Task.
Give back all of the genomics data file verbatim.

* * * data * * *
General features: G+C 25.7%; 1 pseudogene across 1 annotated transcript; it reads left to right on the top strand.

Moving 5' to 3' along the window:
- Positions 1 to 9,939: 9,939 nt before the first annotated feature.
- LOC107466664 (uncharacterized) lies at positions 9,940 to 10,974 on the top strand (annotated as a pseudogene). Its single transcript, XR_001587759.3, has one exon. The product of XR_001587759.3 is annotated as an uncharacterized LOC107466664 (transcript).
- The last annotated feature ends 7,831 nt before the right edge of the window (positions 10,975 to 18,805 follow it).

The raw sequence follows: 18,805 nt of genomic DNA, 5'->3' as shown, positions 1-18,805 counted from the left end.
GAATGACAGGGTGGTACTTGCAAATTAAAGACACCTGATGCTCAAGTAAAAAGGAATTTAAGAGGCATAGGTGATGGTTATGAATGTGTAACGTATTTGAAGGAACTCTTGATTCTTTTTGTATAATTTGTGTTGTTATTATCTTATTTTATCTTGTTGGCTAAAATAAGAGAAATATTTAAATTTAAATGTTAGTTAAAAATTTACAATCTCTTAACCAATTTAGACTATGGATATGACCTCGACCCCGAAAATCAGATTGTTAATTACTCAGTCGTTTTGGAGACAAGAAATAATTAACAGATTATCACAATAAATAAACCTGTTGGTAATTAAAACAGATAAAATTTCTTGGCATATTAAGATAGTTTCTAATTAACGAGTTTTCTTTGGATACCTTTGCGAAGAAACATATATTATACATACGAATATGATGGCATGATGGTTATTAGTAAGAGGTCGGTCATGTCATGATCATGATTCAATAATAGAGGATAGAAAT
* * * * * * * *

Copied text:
General features: G+C 25.7%; 1 pseudogene across 1 annotated transcript; it reads left to right on the top strand.

Moving 5' to 3' along the window:
- Positions 1 to 9,939: 9,939 nt before the first annotated feature.
- LOC107466664 (uncharacterized) lies at positions 9,940 to 10,974 on the top strand (annotated as a pseudogene). Its single transcript, XR_001587759.3, has one exon. The product of XR_001587759.3 is annotated as an uncharacterized LOC107466664 (transcript).
- The last annotated feature ends 7,831 nt before the right edge of the window (positions 10,975 to 18,805 follow it).

The raw sequence follows: 18,805 nt of genomic DNA, 5'->3' as shown, positions 1-18,805 counted from the left end.
GAATGACAGGGTGGTACTTGCAAATTAAAGACACCTGATGCTCAAGTAAAAAGGAATTTAAGAGGCATAGGTGATGGTTATGAATGTGTAACGTATTTGAAGGAACTCTTGATTCTTTTTGTATAATTTGTGTTGTTATTATCTTATTTTATCTTGTTGGCTAAAATAAGAGAAATATTTAAATTTAAATGTTAGTTAAAAATTTACAATCTCTTAACCAATTTAGACTATGGATATGACCTCGACCCCGAAAATCAGATTGTTAATTACTCAGTCGTTTTGGAGACAAGAAATAATTAACAGATTATCACAATAAATAAACCTGTTGGTAATTAAAACAGATAAAATTTCTTGGCATATTAAGATAGTTTCTAATTAACGAGTTTTCTTTGGATACCTTTGCGAAGAAACATATATTATACATACGAATATGATGGCATGATGGTTATTAGTAAGAGGTCGGTCATGTCATGATCATGATTCAATAATAGAGGATAGAAAT